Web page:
Gamers, citizen scientists, and data: Exploring participant contributions in two games with a purpose

Nathan Prestopnik, Kevin Crowston, Jun Wang
  • Computers in Human Behavior, March 2017, Elsevier
  • DOI: 10.1016/j.chb.2016.11.035

Exploring participant contributions in two games with a purpose

What is it about?

Games have been suggested as a way to motivate contributions to crowd-sourcing systems, but their use increases concerns about data quality. We compared the quality of data from two citizen-science games, one that uses only some simple game elements (i.e., a gamified version of the task) and another a full fantasy role-playing game that uses a citizen science task only as a way to advance in the game. In the second, we observed some cheating (random answers given quickly) but otherwise data quality was not significantly different. Further, learning did not seem to affect data quality.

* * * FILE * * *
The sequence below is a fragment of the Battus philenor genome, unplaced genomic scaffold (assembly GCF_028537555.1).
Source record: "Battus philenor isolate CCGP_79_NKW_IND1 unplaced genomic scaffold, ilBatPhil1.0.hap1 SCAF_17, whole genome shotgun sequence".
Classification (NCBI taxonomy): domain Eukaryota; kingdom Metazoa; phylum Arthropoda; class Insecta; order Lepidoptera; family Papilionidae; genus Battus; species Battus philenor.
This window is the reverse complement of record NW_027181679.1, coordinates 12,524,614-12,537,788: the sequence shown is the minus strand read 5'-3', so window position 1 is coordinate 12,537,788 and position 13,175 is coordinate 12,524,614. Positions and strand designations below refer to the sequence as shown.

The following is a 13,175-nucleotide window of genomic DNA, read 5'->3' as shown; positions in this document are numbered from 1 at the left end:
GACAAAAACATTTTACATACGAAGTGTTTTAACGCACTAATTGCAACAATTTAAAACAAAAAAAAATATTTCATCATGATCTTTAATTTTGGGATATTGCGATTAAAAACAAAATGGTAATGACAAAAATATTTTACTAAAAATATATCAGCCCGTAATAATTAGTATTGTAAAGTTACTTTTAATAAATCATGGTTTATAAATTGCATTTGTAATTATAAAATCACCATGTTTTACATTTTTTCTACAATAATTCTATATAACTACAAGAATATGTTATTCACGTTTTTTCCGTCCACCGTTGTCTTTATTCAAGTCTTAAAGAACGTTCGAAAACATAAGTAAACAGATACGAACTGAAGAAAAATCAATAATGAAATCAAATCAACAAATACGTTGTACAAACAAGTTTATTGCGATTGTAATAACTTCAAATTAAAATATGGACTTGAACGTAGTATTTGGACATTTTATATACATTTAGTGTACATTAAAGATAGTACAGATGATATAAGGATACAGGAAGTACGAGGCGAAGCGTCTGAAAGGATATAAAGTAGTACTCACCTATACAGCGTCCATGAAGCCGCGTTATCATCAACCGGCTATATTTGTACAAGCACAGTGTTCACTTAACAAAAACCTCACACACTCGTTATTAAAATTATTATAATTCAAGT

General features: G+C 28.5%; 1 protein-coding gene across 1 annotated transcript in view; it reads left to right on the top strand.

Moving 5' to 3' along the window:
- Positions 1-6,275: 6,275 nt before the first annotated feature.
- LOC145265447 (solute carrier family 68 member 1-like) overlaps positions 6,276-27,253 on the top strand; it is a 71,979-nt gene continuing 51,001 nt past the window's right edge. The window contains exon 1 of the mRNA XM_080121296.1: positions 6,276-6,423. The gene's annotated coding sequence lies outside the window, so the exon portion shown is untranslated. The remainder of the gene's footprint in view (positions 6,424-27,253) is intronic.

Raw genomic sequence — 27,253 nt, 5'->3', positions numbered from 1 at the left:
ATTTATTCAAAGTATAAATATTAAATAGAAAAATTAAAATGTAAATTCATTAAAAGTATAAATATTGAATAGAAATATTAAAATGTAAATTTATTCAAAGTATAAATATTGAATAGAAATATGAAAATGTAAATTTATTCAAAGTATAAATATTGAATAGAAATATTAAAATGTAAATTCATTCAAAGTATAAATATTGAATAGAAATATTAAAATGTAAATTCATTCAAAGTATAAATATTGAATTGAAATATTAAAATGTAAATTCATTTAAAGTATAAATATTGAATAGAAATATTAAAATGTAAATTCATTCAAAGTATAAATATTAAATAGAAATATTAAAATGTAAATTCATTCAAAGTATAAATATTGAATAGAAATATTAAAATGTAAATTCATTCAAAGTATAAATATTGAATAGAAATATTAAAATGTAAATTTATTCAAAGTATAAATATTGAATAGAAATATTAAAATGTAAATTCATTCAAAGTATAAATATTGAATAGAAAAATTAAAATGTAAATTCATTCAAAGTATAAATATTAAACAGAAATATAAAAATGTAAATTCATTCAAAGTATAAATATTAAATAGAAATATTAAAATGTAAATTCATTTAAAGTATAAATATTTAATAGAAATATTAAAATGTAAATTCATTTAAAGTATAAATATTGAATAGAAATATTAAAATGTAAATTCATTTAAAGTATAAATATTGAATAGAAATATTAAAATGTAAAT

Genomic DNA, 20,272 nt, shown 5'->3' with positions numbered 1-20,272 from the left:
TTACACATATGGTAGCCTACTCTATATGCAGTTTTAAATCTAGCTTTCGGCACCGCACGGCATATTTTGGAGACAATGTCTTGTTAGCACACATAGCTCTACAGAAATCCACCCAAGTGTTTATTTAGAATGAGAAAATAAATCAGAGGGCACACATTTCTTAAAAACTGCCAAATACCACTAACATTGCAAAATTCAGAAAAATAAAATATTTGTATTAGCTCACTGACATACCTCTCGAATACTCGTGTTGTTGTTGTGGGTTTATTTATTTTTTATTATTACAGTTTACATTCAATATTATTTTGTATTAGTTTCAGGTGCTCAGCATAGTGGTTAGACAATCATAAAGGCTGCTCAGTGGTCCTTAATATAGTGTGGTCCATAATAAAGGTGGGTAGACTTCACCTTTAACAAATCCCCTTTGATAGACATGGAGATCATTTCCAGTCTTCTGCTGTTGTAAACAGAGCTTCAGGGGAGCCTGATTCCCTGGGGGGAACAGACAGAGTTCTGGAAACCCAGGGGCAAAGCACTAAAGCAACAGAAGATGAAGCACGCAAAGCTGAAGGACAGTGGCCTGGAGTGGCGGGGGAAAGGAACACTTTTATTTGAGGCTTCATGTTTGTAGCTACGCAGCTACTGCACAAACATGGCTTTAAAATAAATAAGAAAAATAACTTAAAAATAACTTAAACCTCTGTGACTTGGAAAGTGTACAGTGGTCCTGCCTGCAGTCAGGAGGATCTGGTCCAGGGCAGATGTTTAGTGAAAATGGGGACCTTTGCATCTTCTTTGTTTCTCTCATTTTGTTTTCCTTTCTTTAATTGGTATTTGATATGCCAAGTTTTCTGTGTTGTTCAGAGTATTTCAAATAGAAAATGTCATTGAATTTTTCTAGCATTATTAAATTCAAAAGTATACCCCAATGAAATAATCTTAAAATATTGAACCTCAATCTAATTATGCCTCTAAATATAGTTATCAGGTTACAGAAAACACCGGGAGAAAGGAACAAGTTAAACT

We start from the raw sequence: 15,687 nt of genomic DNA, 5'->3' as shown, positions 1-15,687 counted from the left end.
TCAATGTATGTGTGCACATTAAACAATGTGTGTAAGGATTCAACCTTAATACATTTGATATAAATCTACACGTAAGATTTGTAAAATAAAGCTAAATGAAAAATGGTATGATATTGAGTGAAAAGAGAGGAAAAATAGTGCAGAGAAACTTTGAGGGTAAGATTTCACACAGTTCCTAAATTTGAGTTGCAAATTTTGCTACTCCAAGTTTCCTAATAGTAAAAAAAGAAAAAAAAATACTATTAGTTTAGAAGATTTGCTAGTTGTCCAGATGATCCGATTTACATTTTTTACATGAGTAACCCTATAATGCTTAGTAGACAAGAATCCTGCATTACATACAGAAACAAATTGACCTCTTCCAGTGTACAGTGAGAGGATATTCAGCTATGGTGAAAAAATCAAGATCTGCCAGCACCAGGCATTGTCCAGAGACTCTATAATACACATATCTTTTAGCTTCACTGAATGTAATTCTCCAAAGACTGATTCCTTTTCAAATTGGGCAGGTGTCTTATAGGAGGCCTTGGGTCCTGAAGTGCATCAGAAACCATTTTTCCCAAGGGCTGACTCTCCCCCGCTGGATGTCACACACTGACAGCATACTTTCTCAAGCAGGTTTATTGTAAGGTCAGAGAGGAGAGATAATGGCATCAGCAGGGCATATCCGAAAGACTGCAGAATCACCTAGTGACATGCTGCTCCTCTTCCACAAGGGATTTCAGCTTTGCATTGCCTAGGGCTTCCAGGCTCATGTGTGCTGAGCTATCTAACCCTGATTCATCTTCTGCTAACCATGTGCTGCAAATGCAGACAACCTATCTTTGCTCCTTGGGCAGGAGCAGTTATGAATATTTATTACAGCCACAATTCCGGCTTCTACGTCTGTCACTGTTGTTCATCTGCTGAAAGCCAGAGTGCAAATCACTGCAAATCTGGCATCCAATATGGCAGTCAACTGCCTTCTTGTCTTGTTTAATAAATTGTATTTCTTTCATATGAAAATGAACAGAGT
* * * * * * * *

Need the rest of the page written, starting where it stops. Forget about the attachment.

Why is it important?

The results suggest that gamification may be useful for motivating contributions to citizen science projects. Since there are many gamers, gamification could be useful to expand the pool of contributors to projects beyond those with an inherent interest in the topic. A second concern in most online systems is that contribution is skewed, with many people contributing only a few times. However, we found that for this task, the quality of even initial contributions was high enough to be useful.

The following have contributed to this page: Kevin Crowston